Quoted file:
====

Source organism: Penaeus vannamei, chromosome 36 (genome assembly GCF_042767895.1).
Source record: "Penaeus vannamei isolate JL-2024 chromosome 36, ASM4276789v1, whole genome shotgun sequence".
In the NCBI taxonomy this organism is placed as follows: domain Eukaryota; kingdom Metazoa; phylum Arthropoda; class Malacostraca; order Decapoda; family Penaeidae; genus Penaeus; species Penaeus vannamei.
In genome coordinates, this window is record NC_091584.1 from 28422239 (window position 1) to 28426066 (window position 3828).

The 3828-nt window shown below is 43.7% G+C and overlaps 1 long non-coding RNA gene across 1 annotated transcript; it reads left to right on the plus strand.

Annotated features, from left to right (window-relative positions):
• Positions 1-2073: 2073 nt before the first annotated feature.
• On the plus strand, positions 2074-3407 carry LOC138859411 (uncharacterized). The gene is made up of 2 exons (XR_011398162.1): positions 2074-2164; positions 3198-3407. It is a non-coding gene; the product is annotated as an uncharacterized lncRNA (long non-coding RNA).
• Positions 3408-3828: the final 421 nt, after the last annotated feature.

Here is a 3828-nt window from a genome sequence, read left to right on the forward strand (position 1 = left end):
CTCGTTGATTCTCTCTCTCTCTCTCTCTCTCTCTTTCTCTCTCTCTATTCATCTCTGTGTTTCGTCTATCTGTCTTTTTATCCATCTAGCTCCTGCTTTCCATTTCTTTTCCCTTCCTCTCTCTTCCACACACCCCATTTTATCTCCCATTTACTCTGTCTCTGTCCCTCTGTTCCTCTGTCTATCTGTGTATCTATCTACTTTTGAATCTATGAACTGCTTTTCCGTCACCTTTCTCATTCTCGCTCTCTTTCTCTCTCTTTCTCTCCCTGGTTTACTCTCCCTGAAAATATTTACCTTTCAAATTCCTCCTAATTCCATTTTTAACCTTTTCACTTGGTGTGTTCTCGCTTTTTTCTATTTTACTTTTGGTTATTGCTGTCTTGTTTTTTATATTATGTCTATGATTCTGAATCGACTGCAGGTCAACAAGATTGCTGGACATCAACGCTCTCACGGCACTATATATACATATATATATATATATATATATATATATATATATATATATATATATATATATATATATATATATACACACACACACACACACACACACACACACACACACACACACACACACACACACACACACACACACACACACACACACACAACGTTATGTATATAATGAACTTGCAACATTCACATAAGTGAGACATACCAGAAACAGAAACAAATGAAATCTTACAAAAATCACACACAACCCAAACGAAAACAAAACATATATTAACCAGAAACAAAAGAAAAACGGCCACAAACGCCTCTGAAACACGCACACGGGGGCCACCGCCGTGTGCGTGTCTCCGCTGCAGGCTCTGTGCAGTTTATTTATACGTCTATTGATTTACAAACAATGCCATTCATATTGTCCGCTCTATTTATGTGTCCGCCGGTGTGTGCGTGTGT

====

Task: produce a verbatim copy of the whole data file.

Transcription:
Source organism: Penaeus vannamei, chromosome 36 (genome assembly GCF_042767895.1).
Source record: "Penaeus vannamei isolate JL-2024 chromosome 36, ASM4276789v1, whole genome shotgun sequence".
In the NCBI taxonomy this organism is placed as follows: domain Eukaryota; kingdom Metazoa; phylum Arthropoda; class Malacostraca; order Decapoda; family Penaeidae; genus Penaeus; species Penaeus vannamei.
In genome coordinates, this window is record NC_091584.1 from 28422239 (window position 1) to 28426066 (window position 3828).

The 3828-nt window shown below is 43.7% G+C and overlaps 1 long non-coding RNA gene across 1 annotated transcript; it reads left to right on the plus strand.

Annotated features, from left to right (window-relative positions):
• Positions 1-2073: 2073 nt before the first annotated feature.
• On the plus strand, positions 2074-3407 carry LOC138859411 (uncharacterized). The gene is made up of 2 exons (XR_011398162.1): positions 2074-2164; positions 3198-3407. It is a non-coding gene; the product is annotated as an uncharacterized lncRNA (long non-coding RNA).
• Positions 3408-3828: the final 421 nt, after the last annotated feature.

Here is a 3828-nt window from a genome sequence, read left to right on the forward strand (position 1 = left end):
CTCGTTGATTCTCTCTCTCTCTCTCTCTCTCTCTTTCTCTCTCTCTATTCATCTCTGTGTTTCGTCTATCTGTCTTTTTATCCATCTAGCTCCTGCTTTCCATTTCTTTTCCCTTCCTCTCTCTTCCACACACCCCATTTTATCTCCCATTTACTCTGTCTCTGTCCCTCTGTTCCTCTGTCTATCTGTGTATCTATCTACTTTTGAATCTATGAACTGCTTTTCCGTCACCTTTCTCATTCTCGCTCTCTTTCTCTCTCTTTCTCTCCCTGGTTTACTCTCCCTGAAAATATTTACCTTTCAAATTCCTCCTAATTCCATTTTTAACCTTTTCACTTGGTGTGTTCTCGCTTTTTTCTATTTTACTTTTGGTTATTGCTGTCTTGTTTTTTATATTATGTCTATGATTCTGAATCGACTGCAGGTCAACAAGATTGCTGGACATCAACGCTCTCACGGCACTATATATACATATATATATATATATATATATATATATATATATATATATATATATATATATATATATATATATACACACACACACACACACACACACACACACACACACACACACACACACACACACACACACACACACACACACACACACACAACGTTATGTATATAATGAACTTGCAACATTCACATAAGTGAGACATACCAGAAACAGAAACAAATGAAATCTTACAAAAATCACACACAACCCAAACGAAAACAAAACATATATTAACCAGAAACAAAAGAAAAACGGCCACAAACGCCTCTGAAACACGCACACGGGGGCCACCGCCGTGTGCGTGTCTCCGCTGCAGGCTCTGTGCAGTTTATTTATACGTCTATTGATTTACAAACAATGCCATTCATATTGTCCGCTCTATTTATGTGTCCGCCGGTGTGTGCGTGTGT